This year, American consumers are facing higher retail prices on some items that are subject to tariffs caused by the China-U.S. trade frictions, dampening the holiday shopping season.
"Retailers may absorb the extra amount of money from tariffs, and that [money] will pass on to consumers…" said Britt Beemer, founder and chairman of consulting firm America's Research Group.
"Unfortunately with the tariff policy we have in place now, simple basics like T-shirts and underwear still have a pretty high tariffs and that hurts lower-income consumers the hardest,” said Jonathan Gold from the National Retail Federation.
That means some consumers will have less money for holiday shopping, which will accordingly damage the U.S. job market.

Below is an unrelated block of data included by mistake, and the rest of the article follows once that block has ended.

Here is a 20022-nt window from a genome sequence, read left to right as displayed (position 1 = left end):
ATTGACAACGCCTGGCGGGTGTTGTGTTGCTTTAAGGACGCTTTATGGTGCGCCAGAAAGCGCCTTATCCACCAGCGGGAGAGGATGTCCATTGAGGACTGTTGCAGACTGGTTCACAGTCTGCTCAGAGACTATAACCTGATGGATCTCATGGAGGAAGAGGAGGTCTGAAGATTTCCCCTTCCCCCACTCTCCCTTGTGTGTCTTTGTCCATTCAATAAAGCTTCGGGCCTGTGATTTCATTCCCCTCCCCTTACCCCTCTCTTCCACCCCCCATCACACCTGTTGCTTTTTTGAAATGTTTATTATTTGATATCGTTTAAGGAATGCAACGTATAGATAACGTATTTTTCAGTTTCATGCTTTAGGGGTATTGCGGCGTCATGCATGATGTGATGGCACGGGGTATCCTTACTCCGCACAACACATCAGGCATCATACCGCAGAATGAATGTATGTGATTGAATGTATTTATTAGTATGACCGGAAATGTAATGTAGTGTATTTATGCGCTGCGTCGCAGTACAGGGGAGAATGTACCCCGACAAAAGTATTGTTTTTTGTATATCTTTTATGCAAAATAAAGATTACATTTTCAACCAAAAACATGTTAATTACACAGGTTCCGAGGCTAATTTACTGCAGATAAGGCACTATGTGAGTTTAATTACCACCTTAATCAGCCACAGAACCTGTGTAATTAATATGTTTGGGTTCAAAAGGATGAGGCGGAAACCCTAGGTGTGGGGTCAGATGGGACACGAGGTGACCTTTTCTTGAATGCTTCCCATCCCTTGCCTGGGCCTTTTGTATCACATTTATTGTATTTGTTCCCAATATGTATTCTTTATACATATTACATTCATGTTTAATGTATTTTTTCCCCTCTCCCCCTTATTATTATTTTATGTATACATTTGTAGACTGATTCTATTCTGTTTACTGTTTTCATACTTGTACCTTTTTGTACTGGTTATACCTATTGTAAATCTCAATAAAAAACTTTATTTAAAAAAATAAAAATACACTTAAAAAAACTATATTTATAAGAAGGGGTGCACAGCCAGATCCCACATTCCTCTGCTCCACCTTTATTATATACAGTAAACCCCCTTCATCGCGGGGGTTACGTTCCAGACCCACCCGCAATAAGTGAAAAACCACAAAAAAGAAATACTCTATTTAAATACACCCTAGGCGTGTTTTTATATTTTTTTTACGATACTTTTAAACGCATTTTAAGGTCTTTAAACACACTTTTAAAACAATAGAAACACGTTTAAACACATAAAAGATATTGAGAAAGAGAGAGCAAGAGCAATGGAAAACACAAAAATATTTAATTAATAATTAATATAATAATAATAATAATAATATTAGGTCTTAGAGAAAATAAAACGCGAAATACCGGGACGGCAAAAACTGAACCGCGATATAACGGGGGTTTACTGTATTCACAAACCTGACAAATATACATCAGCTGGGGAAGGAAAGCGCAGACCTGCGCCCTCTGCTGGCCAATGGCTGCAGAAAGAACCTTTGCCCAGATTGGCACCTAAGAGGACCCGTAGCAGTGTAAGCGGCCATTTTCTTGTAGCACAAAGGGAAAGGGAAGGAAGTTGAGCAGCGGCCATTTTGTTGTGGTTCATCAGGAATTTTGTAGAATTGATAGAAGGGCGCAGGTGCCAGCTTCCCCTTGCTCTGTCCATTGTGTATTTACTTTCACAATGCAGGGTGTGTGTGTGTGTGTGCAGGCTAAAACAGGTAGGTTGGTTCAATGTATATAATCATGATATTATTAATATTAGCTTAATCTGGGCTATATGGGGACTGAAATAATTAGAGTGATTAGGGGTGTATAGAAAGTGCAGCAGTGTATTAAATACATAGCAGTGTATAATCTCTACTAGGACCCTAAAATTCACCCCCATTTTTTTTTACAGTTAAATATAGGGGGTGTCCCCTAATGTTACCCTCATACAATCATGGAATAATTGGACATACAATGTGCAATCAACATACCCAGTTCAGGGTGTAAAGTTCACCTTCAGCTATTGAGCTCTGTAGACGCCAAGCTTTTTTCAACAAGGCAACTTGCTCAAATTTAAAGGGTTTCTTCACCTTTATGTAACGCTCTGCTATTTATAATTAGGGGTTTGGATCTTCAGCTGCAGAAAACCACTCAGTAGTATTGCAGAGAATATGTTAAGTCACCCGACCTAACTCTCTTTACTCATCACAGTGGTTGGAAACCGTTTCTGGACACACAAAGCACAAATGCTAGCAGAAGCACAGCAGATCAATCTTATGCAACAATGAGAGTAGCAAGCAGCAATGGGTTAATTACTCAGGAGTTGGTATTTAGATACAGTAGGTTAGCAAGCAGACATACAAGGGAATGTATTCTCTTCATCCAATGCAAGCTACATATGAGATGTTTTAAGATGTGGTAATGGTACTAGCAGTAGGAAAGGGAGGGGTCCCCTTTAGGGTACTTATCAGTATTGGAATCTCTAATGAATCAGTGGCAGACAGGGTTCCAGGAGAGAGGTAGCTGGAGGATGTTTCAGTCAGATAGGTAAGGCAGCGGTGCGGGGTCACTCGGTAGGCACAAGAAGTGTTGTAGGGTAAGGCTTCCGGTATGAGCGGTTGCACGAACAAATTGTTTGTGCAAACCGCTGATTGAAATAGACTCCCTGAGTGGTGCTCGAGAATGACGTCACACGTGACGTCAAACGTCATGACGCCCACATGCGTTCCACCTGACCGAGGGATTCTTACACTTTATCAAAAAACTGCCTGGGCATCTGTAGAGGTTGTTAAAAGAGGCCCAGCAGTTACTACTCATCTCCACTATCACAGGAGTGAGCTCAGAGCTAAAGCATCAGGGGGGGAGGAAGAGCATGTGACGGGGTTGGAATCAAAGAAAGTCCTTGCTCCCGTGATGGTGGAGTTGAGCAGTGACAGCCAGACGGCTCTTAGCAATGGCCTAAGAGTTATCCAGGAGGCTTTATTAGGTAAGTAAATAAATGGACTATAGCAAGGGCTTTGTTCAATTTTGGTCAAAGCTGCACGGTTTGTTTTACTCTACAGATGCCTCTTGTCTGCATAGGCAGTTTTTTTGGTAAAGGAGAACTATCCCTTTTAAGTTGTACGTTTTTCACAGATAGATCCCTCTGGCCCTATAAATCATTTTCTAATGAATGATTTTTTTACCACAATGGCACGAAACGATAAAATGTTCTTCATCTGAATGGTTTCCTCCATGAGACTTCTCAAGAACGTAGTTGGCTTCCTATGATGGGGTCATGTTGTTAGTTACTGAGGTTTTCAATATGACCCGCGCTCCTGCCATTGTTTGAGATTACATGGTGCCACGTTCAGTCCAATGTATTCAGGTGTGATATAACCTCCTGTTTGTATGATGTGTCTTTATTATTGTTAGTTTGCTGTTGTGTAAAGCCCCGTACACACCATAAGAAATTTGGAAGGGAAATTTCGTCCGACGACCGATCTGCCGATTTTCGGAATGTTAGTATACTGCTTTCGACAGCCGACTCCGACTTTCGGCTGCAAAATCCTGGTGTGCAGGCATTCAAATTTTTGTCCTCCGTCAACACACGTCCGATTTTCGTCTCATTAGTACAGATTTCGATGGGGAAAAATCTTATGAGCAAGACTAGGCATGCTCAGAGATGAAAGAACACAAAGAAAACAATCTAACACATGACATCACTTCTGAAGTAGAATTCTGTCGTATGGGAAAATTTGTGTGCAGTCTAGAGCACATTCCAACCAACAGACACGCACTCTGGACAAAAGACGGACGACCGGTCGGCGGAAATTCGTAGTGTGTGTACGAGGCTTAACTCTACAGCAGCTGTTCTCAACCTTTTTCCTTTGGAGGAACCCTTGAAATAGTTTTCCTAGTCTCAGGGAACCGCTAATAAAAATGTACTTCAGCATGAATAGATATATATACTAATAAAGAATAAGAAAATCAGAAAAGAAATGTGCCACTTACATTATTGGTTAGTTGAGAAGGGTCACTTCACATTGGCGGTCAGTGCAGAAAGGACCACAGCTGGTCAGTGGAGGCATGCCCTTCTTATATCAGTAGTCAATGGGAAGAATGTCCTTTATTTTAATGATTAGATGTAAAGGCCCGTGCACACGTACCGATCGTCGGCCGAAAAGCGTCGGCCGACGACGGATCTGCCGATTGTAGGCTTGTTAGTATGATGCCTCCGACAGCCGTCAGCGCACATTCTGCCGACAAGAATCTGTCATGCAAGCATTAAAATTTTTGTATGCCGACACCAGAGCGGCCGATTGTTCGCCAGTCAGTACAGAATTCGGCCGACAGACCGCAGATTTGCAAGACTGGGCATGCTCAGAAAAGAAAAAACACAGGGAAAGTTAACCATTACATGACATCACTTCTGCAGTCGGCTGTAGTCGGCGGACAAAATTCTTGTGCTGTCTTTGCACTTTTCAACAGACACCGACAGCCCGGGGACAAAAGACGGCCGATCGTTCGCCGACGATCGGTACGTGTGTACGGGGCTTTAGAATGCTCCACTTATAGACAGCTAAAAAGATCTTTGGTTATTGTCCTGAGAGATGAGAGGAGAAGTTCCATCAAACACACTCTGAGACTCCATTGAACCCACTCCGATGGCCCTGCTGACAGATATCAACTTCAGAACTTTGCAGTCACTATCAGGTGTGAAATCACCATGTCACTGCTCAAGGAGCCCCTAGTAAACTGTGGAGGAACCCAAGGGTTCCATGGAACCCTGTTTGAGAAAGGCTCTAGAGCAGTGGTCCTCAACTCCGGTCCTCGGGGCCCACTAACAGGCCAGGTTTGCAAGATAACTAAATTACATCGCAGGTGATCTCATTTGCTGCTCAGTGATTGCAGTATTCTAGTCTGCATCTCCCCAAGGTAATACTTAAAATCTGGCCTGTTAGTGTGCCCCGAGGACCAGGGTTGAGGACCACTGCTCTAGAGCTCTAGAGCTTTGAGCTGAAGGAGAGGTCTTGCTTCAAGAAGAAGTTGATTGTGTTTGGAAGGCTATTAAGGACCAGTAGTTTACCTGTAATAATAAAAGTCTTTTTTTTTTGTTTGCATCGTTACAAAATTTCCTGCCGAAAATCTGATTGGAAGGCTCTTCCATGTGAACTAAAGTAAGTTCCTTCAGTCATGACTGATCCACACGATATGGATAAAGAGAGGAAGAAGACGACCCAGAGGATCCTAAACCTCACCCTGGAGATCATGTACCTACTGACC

"When products cost more, people buy less of it. When people buy less of it, there's less demand. That means there's fewer people that would be employed getting that product into the marketplace. So based on existing and the proposed tariffs that are out there, several hundred thousand jobs will be lost in the U.S. economy,” said Gary Shapiro, CEO of the Consumer Technology Association.
In September, U.S. President Donald Trump hit another 200 billion U.S. dollars' worth of Chinese goods with a 10 percent tariff after slapping 50 billion U.S. dollars' worth of Chinese goods with a 25 percent tariff in June.
As a response, China imposed additional tariffs on U.S. products worth 60 billion U.S. dollars starting from September 24.